IOWA CITY — Tom Brands said Saturday night his Iowa wrestling team would celebrate its Big Ten dual title.
“We go upstairs, we get some T-shirts and some hats, take a couple of pictures and move on,” he said after the top-ranked Hawkeyes dismantled No. 13 Minnesota, 35-6, winning eight of the 10 bouts in front of 12,608 fans at Carver-Hawkeye Arena.
He wasn’t trying to be funny. He wasn’t taking this title for granted.
But this is Iowa wrestling and Iowa wrestling isn’t about winning duals or conference dual titles. This is a championship program defined by NCAA and, to a lesser extent, Big Ten tournament titles.
“I don’t mean that lightly,” Brands said. “I say that because that’s what you do.”
It’s what the Hawkeyes have always done, although it’s been 10 years since a new NCAA championship trophy has made its way to display case.
There have been good times since that 2010 title, good teams. But when you own 23 NCAA titles — 15 by Dan Gable and three each by Jim Zalesky and Brands — good is not good enough.
Brands has assembled a team this season that is better than good. It may even be great. The best Iowa team of all time? Let’s not get carried away, it’s mid-February and the only thing that matters in this sport happens in March.
But consider this ...
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— Iowa is 12-0 heading into its final dual of the season, next Sunday against No. 10 Oklahoma State.
“That’s a big dual,” Brands said, noting it doesn’t matter where the Cowboys are ranked. “It’s a program that has a lot of pride in the sport of wrestling, from a state that has a lot of pride in the sport of wrestling.”
— Iowa finished 9-0 in the Big Ten, a conference that boasts the Nos. 2, 4 and 6 teams in the country, not to mention the Nos. 12, 13, 15, 22, 23 and 25.
— Iowa shut out two of those Big Ten teams and won 75 of those 90 individual matches.
— It has 10 wrestlers ranked among the top nine in the country.
That latter point leads us back to the “all time best” question. Iowa has had nine All-Americans at the NCAA Championships six times, but not since 1995.
It has never had 10 All-Americans.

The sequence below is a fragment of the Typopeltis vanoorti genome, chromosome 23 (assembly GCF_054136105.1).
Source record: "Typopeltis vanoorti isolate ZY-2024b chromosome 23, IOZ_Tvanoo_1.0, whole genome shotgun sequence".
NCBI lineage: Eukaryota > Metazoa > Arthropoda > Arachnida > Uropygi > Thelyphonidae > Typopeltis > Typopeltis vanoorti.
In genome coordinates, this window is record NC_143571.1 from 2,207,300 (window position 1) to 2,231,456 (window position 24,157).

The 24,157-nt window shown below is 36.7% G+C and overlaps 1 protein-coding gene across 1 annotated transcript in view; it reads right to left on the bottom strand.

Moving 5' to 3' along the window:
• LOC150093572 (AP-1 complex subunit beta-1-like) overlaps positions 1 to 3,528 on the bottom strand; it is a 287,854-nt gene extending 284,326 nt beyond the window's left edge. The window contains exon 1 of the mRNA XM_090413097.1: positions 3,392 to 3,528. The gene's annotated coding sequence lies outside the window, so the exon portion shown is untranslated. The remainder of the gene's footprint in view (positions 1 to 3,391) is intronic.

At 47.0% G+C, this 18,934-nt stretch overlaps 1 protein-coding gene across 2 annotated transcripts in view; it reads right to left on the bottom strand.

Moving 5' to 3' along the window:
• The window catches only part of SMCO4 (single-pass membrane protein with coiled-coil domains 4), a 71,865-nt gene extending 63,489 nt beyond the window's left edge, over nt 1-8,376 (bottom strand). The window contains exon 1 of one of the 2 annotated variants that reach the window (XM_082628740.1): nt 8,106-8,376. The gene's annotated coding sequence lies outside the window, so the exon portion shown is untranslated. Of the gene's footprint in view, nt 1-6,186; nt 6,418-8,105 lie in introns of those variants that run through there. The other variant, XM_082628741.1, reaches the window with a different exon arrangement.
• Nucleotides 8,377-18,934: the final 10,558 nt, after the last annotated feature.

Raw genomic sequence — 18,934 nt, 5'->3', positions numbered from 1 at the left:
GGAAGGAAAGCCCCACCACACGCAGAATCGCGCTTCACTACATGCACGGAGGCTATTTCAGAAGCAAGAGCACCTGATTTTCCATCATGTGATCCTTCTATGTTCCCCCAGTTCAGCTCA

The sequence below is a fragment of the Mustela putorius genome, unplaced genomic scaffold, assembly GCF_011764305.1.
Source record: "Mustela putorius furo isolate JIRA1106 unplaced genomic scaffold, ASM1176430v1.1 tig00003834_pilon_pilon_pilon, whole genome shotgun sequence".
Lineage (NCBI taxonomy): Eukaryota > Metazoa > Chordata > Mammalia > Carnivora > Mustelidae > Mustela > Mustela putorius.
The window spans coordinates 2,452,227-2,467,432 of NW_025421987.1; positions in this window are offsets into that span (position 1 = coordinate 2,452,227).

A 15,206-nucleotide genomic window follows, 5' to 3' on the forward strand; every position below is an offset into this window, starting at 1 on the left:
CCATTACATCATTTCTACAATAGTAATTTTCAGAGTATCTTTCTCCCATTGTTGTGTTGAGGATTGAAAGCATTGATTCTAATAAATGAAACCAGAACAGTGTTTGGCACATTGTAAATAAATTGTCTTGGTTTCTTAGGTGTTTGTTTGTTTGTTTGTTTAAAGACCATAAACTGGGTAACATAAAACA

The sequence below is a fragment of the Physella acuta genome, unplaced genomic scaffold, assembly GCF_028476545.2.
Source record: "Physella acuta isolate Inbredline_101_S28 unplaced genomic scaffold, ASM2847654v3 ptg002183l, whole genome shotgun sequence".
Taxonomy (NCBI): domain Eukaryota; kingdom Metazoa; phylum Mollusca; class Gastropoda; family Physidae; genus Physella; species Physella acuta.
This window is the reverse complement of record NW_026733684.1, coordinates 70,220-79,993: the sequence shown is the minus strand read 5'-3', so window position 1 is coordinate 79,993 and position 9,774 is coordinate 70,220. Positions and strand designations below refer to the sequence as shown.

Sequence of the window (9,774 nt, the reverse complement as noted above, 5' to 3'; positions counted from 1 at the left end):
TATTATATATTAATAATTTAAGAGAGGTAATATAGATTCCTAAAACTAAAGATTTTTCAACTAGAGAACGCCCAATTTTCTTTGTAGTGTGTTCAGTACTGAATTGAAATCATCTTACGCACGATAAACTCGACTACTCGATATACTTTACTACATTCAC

This team has the potential to do that. But, as any championship athlete will tell you, potential doesn’t win gold, silver or bronze, or a step on the awards stand.
“I think we like where we’re at, we’re ranked No. 1,” Iowa sophomore Max Murin said after his 6-4 overtime win over Minnesota’s fourth-ranked Mitch McKee, the highest-ranked wrestler Murin has ever beaten.
“We just have to stay healthy and keep improving every day. Do the necessary things to reach our goals.”
Staying healthy has been an issue. Murin was back in the lineup Saturday for the first time since Jan 18. Austin DeSanto returned after getting hurt in the Jan. 31 win over No. 2 Penn State. Freshman Abe Assad sat out Saturday’s dual, but Brands said he could have gone and will be back on Sunday against Oklahoma State. Michael Kemerer, ranked No. 1 at 174, has been in and out of the lineup.
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Making sure everyone is healthy for the Big Ten Championships, March 7-8 in Piscataway, N.J., will be a huge first step. But so will making sure everybody is at their best, fresh and ready to go.
Iowa hasn’t won the Big Ten tournament since 2015. That’s the first next big goal.
“There’s always things that nag at you,” Brands said when asked if he likes where his team is heading into the final phase of the season.
Iowa once used the “never satisfied” mantra during Gable’s reign. By the looks of things, it’s a slogan that would fit in 2020, too.
“We’ve got to get better,” Brand said.
Get better and, to use a word Brands uttered many times Saturday night, move “onward.” If these Hawkeyes can do that, then we can start having that “best ever” conversation.
Of course, there still is that little record of 170 points the Hawkeyes scored in 1997.
Onward is the only way to go.
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